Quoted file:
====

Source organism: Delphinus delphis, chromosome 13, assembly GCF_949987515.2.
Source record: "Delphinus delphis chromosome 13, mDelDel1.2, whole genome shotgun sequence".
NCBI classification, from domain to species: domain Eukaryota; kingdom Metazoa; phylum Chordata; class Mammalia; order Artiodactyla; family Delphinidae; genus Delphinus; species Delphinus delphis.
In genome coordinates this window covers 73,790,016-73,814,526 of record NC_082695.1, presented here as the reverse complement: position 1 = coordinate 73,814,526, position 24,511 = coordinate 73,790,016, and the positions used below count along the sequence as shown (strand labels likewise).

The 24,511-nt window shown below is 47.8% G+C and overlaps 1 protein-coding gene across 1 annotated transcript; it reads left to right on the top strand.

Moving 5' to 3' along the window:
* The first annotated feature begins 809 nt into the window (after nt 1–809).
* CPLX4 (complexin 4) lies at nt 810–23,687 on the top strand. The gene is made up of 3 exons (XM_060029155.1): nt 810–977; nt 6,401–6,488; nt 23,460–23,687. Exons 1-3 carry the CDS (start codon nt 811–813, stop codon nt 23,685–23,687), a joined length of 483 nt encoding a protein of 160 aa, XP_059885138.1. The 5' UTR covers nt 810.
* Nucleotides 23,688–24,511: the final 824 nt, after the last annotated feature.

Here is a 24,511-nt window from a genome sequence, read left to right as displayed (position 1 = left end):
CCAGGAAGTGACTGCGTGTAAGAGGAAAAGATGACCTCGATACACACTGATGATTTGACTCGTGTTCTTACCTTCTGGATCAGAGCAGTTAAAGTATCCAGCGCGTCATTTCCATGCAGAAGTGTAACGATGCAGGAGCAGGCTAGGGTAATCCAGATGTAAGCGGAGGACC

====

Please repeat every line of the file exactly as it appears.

Source organism: Delphinus delphis, chromosome 13, assembly GCF_949987515.2.
Source record: "Delphinus delphis chromosome 13, mDelDel1.2, whole genome shotgun sequence".
NCBI classification, from domain to species: domain Eukaryota; kingdom Metazoa; phylum Chordata; class Mammalia; order Artiodactyla; family Delphinidae; genus Delphinus; species Delphinus delphis.
In genome coordinates this window covers 73,790,016-73,814,526 of record NC_082695.1, presented here as the reverse complement: position 1 = coordinate 73,814,526, position 24,511 = coordinate 73,790,016, and the positions used below count along the sequence as shown (strand labels likewise).

The 24,511-nt window shown below is 47.8% G+C and overlaps 1 protein-coding gene across 1 annotated transcript; it reads left to right on the top strand.

Moving 5' to 3' along the window:
* The first annotated feature begins 809 nt into the window (after nt 1–809).
* CPLX4 (complexin 4) lies at nt 810–23,687 on the top strand. The gene is made up of 3 exons (XM_060029155.1): nt 810–977; nt 6,401–6,488; nt 23,460–23,687. Exons 1-3 carry the CDS (start codon nt 811–813, stop codon nt 23,685–23,687), a joined length of 483 nt encoding a protein of 160 aa, XP_059885138.1. The 5' UTR covers nt 810.
* Nucleotides 23,688–24,511: the final 824 nt, after the last annotated feature.

Here is a 24,511-nt window from a genome sequence, read left to right as displayed (position 1 = left end):
CCAGGAAGTGACTGCGTGTAAGAGGAAAAGATGACCTCGATACACACTGATGATTTGACTCGTGTTCTTACCTTCTGGATCAGAGCAGTTAAAGTATCCAGCGCGTCATTTCCATGCAGAAGTGTAACGATGCAGGAGCAGGCTAGGGTAATCCAGATGTAAGCGGAGGACC